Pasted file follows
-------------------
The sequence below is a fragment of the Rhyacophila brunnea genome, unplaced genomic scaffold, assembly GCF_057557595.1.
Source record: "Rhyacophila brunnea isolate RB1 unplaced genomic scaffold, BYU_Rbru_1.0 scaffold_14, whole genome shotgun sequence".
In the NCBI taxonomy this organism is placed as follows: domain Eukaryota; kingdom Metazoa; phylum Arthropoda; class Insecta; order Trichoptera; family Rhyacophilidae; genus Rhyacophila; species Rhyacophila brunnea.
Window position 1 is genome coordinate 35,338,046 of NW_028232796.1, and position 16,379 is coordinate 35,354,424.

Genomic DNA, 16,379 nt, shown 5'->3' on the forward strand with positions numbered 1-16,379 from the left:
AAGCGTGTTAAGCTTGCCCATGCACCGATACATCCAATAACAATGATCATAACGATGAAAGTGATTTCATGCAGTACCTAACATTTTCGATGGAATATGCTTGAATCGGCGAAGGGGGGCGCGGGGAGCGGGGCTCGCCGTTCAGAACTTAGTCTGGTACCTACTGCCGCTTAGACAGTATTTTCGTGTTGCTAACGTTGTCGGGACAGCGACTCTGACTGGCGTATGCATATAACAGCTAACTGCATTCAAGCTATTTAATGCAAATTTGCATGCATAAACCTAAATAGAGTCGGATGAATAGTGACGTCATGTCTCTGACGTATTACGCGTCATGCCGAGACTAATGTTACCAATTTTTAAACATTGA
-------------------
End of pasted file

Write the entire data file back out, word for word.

The sequence below is a fragment of the Rhyacophila brunnea genome, unplaced genomic scaffold, assembly GCF_057557595.1.
Source record: "Rhyacophila brunnea isolate RB1 unplaced genomic scaffold, BYU_Rbru_1.0 scaffold_14, whole genome shotgun sequence".
In the NCBI taxonomy this organism is placed as follows: domain Eukaryota; kingdom Metazoa; phylum Arthropoda; class Insecta; order Trichoptera; family Rhyacophilidae; genus Rhyacophila; species Rhyacophila brunnea.
Window position 1 is genome coordinate 35,338,046 of NW_028232796.1, and position 16,379 is coordinate 35,354,424.

Genomic DNA, 16,379 nt, shown 5'->3' on the forward strand with positions numbered 1-16,379 from the left:
AAGCGTGTTAAGCTTGCCCATGCACCGATACATCCAATAACAATGATCATAACGATGAAAGTGATTTCATGCAGTACCTAACATTTTCGATGGAATATGCTTGAATCGGCGAAGGGGGGCGCGGGGAGCGGGGCTCGCCGTTCAGAACTTAGTCTGGTACCTACTGCCGCTTAGACAGTATTTTCGTGTTGCTAACGTTGTCGGGACAGCGACTCTGACTGGCGTATGCATATAACAGCTAACTGCATTCAAGCTATTTAATGCAAATTTGCATGCATAAACCTAAATAGAGTCGGATGAATAGTGACGTCATGTCTCTGACGTATTACGCGTCATGCCGAGACTAATGTTACCAATTTTTAAACATTGA